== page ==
#10

    An interesting comment Matt. You could apply the logic in reverse though. Leaving only HF correlations to work with seems to show/confirm 3 things: 1) Inspite of re-trending and removing trend variability, the spatial patterns appear unaffected compared to Steig. 2) It is HF correlations, not trend, which account for spatial and temporal distribution of trend in the reconstruction. 3) Distribution of trend is an artifact of the method.

    Given the fact that actual trend is variable, and not constant, it is easy now to visualize that localized trends could be smeared randomly and likely disproportionatly accross the continent. Things are complicated even further with almost 1/2 of the pre-1982 surface stations input comming from less than 5% of the continent. Jeff’s musing about re-running the above with a warming peninsula would be interesting indeed.

    There has to be dozens of potentially meaningfull ways to manipulate the data and tease out the sensitivities. Any grad students out there reading this blog?

  13. WhyNot said

    There are papers published that discuss the limitations of RegEm being used for reconstructing climate data and effect on trends. Some of the papers I have read discuss HF noise, SNR’s and other issues related to the math of RegEm. The interesting thing about the few papers I did read is they came to basically the same conclusion, RegEm artificially biases on a positive basis the resulting trend. What this all means still needs to be determined…. They are trying to understand if this is the correct or viable method for reconstruction. I would like to understand the math behind RegEm as a good understanding will answer all or most of the questions raised above. I know there is no “detail” in this response, but everyone is asking the same basic and simple question, “What does RegEm do to the data and what is it’s limitations?” Having Jeff ID run all these variations might provide us with an insight to the question, however, we really need a group to fully analyze the functional limits of RegEm based on HF, SNR, spatial interpretation (probably is zero or near zero), missing data frequency, etc. So good luck to you all trying to learn RegEm and hopefully someone/or a group will embark on this endeavor.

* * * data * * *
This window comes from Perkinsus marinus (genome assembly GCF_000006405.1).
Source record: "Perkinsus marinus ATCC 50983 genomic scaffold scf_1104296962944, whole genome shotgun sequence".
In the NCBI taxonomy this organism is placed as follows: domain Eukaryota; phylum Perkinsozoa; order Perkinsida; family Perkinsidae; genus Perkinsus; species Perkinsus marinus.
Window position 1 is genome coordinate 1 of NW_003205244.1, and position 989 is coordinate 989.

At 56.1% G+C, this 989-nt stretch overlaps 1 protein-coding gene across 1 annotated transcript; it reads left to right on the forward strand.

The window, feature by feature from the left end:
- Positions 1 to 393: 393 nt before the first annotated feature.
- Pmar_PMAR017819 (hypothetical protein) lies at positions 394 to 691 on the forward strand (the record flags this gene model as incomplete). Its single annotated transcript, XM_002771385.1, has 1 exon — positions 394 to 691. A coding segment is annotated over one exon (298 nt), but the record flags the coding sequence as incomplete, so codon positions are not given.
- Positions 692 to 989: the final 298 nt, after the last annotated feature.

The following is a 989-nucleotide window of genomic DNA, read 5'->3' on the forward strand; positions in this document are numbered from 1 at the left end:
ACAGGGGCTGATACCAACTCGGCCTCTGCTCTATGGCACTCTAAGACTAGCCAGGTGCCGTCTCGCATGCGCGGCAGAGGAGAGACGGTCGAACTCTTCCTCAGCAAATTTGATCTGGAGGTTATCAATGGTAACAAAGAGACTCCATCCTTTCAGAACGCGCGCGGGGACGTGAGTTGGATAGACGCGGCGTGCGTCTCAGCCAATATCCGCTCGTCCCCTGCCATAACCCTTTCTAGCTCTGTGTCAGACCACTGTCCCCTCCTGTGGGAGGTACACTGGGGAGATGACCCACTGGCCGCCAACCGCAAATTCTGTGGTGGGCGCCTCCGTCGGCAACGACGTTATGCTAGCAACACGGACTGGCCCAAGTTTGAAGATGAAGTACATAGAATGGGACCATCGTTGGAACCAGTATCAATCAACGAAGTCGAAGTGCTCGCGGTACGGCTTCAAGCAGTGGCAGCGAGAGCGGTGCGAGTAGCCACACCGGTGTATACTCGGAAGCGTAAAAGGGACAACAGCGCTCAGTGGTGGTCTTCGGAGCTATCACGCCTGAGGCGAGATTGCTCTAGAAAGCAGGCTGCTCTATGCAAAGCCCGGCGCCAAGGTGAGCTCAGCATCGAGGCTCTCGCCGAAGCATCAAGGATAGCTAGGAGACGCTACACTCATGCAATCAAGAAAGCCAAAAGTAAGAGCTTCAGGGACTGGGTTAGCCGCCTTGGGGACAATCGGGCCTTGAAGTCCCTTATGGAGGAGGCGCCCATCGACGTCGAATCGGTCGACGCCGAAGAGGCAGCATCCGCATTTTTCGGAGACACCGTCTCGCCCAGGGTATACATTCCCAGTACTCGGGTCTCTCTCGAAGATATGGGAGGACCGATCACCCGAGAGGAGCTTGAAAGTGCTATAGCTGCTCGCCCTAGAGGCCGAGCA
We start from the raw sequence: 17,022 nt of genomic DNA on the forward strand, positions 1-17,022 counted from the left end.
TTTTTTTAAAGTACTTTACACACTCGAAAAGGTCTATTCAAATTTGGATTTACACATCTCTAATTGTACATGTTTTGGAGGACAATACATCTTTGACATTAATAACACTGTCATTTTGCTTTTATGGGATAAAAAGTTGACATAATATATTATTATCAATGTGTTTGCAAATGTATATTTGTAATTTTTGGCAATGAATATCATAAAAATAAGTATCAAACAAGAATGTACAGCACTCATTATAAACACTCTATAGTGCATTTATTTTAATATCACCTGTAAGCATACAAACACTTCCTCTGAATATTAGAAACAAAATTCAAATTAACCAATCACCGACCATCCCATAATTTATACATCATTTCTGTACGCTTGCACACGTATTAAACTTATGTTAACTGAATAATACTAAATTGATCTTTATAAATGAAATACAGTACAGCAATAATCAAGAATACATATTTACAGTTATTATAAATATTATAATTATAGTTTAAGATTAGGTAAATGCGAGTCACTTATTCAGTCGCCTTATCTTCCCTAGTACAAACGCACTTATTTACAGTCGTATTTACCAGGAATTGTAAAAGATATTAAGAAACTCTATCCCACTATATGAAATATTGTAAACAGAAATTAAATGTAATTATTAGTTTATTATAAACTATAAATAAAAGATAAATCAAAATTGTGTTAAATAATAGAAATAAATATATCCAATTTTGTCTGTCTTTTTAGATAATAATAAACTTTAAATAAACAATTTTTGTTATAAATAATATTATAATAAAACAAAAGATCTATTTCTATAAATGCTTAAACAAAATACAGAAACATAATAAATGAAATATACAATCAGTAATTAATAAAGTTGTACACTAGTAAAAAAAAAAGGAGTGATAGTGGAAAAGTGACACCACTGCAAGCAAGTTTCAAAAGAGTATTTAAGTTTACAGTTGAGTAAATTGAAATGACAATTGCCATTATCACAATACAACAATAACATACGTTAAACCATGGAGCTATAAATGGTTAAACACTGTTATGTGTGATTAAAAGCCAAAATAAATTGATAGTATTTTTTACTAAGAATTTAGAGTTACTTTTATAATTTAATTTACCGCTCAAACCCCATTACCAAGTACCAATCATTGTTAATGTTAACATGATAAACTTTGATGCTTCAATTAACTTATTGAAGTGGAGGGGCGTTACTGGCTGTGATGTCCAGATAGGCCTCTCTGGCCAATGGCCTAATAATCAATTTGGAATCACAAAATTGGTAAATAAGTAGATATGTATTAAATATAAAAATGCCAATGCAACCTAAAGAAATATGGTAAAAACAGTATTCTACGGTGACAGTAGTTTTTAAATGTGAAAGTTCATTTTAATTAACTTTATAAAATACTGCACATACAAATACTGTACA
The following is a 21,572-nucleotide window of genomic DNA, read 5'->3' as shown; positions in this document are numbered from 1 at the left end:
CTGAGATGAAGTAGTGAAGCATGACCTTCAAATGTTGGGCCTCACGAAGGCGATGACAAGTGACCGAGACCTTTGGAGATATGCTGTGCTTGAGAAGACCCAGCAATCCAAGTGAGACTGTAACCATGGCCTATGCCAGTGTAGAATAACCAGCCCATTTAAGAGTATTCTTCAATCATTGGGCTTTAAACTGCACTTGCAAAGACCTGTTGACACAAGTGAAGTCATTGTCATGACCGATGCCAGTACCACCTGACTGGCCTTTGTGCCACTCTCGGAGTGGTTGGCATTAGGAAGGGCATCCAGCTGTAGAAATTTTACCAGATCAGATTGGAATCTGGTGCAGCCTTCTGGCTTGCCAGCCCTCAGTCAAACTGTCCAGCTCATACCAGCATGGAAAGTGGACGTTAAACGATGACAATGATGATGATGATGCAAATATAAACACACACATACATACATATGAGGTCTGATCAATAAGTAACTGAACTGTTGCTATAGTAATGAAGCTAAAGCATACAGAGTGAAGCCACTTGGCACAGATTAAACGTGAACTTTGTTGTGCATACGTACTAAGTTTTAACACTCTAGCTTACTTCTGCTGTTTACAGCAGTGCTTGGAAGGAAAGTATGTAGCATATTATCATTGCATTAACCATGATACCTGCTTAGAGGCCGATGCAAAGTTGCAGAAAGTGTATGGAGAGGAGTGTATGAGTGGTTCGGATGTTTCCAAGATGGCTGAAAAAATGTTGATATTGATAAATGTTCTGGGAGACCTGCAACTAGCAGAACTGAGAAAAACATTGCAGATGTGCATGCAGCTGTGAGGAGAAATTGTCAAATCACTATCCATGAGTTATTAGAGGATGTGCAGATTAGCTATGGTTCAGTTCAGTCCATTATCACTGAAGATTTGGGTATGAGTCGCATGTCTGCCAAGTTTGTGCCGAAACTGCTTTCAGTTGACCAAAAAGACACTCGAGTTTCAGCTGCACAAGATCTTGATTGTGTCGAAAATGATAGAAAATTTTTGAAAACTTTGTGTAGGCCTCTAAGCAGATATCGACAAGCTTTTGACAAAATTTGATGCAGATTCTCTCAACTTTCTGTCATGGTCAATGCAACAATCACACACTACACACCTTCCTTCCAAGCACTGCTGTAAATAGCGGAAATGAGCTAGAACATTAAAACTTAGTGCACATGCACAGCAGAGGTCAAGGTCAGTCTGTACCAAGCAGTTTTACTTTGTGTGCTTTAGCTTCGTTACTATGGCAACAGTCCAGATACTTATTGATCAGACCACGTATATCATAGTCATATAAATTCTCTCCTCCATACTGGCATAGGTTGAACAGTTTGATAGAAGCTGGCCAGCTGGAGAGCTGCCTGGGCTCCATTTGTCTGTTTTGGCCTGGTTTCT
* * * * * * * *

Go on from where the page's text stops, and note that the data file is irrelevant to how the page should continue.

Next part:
14. Ryan O said

    Jeff,

    Great work. Here’s two simultaneously possible thoughts:

    1. This potentially shows that the station covariance is not constant in time. RegEM assumes that it is. If the actual covariance changes, RegEM will compute nonphysical results.

    2. This definitely shows that 3 PCs are not sufficient to describe the actual covariance at any time. The fact that I can still clearly see all three eigenvectors (doing the superimposing in my head) in the finished product means that additional spatial information is needed to produce the smooth, -0.2 Deg C/decade trend in the actual data.

    Excellent demonstration, Jeff. ;)

  15. Layman Lurker said

    #14

    Ryan, Would progressively higher order processing (when you have autocorrelation) converge on the actual -2C trend? I’m not so sure about that.

  16. Ryan O said

    #15 No idea. Actually, that’s not true. I have an idea: I suspect it would get closer, but I wouldn’t hold my breath about it ever matching.

  17. Jeff Id said

    Does anyone know how to list the files contained on an FTP site in R?

  18. #17. Try list.files(url) though FTP sites are often blocked to this sort of read. Sometimes you can get the html code and then parse it with grep and substr.

  19. Jeff Id said

    #18, thanks, it didn’t work for me on the ice data from NSIDC. I’ll try the code.

  20. Fluffy Clouds (Tim L) said

    shows that the station covariance is not constant in time. RegEM assumes that it is. If the actual covariance changes, RegEM will compute nonphysical results.

    there is the phase change, very interesting.

  21. joe-h said

    You aren’t the only one to notice there is something different about the Antarctic Peninsula region:
    file:///C:/Documents%20and%20Settings/Owner/My%20Documents/GlobalWarming/JeffID/Maritime%20Antarctic.gif

    http://www.library.uow.edu.au/adt-NWU/uploads/approved/adt-NWU20050707.151516/public/02Whole.pdf